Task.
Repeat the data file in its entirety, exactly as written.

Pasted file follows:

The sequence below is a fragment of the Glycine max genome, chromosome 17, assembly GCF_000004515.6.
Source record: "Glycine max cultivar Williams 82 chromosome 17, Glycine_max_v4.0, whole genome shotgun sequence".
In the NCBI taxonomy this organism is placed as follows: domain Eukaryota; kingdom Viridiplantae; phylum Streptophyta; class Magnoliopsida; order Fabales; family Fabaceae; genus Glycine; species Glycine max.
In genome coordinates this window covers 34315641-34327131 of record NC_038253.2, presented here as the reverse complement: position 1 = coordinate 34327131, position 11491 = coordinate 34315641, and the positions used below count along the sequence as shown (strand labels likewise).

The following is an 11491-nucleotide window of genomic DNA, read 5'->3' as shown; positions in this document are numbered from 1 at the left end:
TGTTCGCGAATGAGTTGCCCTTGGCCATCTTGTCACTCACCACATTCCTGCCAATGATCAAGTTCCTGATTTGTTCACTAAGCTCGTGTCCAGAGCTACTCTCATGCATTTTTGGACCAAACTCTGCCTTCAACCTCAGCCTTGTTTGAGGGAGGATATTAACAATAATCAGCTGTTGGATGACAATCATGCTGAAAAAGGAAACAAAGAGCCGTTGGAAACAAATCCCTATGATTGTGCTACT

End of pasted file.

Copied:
The sequence below is a fragment of the Glycine max genome, chromosome 17, assembly GCF_000004515.6.
Source record: "Glycine max cultivar Williams 82 chromosome 17, Glycine_max_v4.0, whole genome shotgun sequence".
In the NCBI taxonomy this organism is placed as follows: domain Eukaryota; kingdom Viridiplantae; phylum Streptophyta; class Magnoliopsida; order Fabales; family Fabaceae; genus Glycine; species Glycine max.
In genome coordinates this window covers 34315641-34327131 of record NC_038253.2, presented here as the reverse complement: position 1 = coordinate 34327131, position 11491 = coordinate 34315641, and the positions used below count along the sequence as shown (strand labels likewise).

The following is an 11491-nucleotide window of genomic DNA, read 5'->3' as shown; positions in this document are numbered from 1 at the left end:
TGTTCGCGAATGAGTTGCCCTTGGCCATCTTGTCACTCACCACATTCCTGCCAATGATCAAGTTCCTGATTTGTTCACTAAGCTCGTGTCCAGAGCTACTCTCATGCATTTTTGGACCAAACTCTGCCTTCAACCTCAGCCTTGTTTGAGGGAGGATATTAACAATAATCAGCTGTTGGATGACAATCATGCTGAAAAAGGAAACAAAGAGCCGTTGGAAACAAATCCCTATGATTGTGCTACT